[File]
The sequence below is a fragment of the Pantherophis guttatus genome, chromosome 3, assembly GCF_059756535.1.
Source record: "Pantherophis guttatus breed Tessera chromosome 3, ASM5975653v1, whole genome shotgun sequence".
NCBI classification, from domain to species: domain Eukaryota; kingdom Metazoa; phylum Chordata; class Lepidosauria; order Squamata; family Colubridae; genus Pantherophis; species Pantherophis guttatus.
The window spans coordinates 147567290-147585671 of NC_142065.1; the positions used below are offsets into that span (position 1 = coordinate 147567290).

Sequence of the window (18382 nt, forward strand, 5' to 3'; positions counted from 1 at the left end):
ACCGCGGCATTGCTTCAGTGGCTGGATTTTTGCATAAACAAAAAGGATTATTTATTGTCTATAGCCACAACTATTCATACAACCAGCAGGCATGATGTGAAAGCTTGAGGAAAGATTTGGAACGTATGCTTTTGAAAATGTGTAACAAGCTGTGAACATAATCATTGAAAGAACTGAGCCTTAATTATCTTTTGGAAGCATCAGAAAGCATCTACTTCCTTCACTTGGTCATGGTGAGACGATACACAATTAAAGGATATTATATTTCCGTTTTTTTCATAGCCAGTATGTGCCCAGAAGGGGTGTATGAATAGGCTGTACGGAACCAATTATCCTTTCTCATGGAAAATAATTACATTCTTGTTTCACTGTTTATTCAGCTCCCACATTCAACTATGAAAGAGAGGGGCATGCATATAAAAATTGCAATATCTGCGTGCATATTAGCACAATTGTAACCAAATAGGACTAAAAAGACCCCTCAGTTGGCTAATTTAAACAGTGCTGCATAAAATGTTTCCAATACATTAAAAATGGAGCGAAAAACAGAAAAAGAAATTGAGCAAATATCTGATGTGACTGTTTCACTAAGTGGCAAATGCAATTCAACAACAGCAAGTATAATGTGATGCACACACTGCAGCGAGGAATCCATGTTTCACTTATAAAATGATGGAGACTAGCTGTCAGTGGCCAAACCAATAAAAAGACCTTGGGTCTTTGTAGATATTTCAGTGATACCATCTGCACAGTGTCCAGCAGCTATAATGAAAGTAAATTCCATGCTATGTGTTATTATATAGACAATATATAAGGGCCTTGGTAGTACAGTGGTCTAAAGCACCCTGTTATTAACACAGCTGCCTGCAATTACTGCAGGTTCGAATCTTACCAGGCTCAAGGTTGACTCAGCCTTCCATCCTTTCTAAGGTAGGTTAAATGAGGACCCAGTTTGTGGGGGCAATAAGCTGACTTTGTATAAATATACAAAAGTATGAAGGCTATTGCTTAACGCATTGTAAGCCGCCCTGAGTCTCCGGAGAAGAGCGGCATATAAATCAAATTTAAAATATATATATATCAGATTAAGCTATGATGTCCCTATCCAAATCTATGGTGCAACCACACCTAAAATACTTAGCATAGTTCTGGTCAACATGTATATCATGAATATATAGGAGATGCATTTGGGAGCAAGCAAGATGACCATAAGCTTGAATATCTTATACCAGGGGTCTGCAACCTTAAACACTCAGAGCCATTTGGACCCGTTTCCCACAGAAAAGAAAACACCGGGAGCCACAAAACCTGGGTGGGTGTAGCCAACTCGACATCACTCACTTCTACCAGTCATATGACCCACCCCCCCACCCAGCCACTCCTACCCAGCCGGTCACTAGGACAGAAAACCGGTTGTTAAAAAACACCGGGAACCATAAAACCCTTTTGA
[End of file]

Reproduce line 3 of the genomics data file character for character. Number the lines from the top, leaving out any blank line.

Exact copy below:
NCBI classification, from domain to species: domain Eukaryota; kingdom Metazoa; phylum Chordata; class Lepidosauria; order Squamata; family Colubridae; genus Pantherophis; species Pantherophis guttatus.